“I would really like someone from the NCRA or the operator to hold a joint meeting or something,” Wilson said. “We’re not getting any acknowledgment that this project even exists.”

Answers lacking in big Bay plans – July 29, 2008

Jennifer Savage
Eye Scene Editor

WOODLEY ISLAND – Ongoing concerns over the future of Humboldt Bay prompted more than 50 people to attend last week’s Humboldt Bay Harbor, Recreation and Conservation District meeting. 

In addition to the usual attendees offering their usual critiques, a significant number of new constituents showed up.

With the room filled to capacity, many attendees could only listen through the doors, kept open through the mostly temperate evening.

Fill the marina

Prior to the big ticket items, open public comment took place. Humboldt Fishermen’s Marketing Association representative Ken Bates reiterated the association’s request that the Bay District strive to decrease the Woodley Island Marina vacancy rate. “We still would like to see it 90 percent full,” Bates said. 

The HFMA has sought to mitigate an upcoming slip increase by suggesting the district instead  increase income by reworking its leasing policy. The association suggests the Bay District evict derelict and non-used boats, reassign boats to more appropriately sized slips and reduce the percentage of slips reserved for transient vessels to make room for local residents currently on the marina’s four-year waiting list.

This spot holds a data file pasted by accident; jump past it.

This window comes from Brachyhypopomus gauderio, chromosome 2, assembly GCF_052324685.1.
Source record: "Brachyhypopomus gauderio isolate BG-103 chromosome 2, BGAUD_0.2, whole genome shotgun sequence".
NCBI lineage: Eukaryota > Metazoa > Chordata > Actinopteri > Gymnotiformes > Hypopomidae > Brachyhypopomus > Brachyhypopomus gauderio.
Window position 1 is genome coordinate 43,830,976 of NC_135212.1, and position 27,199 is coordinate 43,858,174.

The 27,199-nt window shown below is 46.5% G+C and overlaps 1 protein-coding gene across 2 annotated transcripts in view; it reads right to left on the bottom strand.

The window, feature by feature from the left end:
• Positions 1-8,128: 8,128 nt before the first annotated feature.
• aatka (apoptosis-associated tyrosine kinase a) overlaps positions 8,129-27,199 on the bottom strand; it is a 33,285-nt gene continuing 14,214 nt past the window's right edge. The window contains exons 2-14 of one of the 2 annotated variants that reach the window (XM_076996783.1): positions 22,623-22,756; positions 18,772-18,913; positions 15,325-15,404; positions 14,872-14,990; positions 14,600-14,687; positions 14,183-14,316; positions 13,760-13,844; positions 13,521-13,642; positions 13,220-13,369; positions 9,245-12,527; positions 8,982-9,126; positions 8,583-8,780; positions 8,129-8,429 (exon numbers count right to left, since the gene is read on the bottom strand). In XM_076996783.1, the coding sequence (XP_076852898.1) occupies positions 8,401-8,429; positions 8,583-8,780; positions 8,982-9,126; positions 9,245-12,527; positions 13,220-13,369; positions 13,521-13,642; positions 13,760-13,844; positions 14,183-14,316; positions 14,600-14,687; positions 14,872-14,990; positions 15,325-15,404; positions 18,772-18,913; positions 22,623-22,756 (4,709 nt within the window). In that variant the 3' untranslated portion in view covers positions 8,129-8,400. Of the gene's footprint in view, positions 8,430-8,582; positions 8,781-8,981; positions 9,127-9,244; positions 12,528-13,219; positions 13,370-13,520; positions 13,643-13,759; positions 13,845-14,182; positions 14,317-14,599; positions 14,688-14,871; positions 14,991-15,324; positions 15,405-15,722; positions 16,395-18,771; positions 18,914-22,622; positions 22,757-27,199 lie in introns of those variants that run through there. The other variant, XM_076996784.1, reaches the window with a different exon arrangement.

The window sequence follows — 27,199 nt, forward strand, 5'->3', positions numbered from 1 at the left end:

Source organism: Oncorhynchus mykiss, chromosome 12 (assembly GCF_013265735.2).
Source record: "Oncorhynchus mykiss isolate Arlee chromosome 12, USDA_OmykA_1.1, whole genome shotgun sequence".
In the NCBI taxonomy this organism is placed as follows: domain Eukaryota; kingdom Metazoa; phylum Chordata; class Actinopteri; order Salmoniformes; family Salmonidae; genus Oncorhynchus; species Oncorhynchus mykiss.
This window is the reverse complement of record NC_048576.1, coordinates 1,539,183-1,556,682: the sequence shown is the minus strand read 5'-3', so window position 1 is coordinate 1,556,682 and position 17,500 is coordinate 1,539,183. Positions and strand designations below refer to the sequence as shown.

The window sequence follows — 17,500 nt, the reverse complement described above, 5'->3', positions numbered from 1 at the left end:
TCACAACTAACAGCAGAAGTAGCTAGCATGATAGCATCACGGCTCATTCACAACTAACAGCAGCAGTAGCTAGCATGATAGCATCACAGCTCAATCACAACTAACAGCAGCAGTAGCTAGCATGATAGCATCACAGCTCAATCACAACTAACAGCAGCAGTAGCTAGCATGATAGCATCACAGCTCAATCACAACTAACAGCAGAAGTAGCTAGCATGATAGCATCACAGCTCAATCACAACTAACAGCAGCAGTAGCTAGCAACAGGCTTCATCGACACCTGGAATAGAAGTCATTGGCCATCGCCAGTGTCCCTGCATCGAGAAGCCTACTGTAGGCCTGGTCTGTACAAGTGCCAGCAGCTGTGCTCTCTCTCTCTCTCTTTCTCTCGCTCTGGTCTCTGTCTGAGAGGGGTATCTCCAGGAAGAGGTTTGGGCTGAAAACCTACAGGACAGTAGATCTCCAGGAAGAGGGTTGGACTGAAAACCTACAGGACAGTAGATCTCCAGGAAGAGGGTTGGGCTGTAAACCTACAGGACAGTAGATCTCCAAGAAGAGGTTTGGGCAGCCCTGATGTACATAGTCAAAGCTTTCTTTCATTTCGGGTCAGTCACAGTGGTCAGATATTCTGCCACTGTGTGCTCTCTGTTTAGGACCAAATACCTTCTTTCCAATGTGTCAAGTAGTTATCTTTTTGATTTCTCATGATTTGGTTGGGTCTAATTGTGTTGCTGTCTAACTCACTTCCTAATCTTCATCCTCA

Revenue bonds, explained

A presentation by District Treasurer Mark Wetzel addressed the revenue bond portion of the draft Redwood Marine Terminal Business Plan. Revenue bonds, he explained, are a form of debt secured by the revenue of a specific project, as opposed to “general obligation” bonds paid through taxes and needing voter approval. Revenue bonds are more risky, Wetzel said, and in this case, would be secured solely by projected marine terminal income. If the revenue failed to meet expectations, discharging the debt would be “a long and painful process,” he finished.

Cruise ship projections questionable

Like many, Third District Commissioner Mike Wilson questioned consultants TranSystems’ reliance on an unprecedented number of cruise ships visiting Humboldt Bay.

“It’s TranSystems’ report,” District Chief Executive Officer Hull said. “It’s theirs to justify – they need to justify.” The didn’t “just make it up,” he continued, but they failed to explain how the increase would occur. Hull said he expected the final draft to contain a better rationale.

Rail tie-in

The proposed port development necessitates the return of rail to Humboldt County, a component which continues to polarize the county. Wilson suggested seeking funding based not on revenue bonds, but by presenting the port as a coastal barge feeder alternative to the rail. “Then it actually becomes a reasonably fundable project,” he said, citing California Transportation Commission support. “It would drastically change the equation,” Wilson continued, instead of continuing what he called, “The path of most resistance.”

Discussion of the rail component prompted questions over why the North Coast Railroad Authority had yet to officially recognize its role in the proposed development plan.

“I would really like someone from the NCRA or the operator to hold a joint meeting or something,” Wilson said. “We’re not getting any acknowledgment that this project even exists.” Hull assured him that an NCRA representative would attend the next district meeting.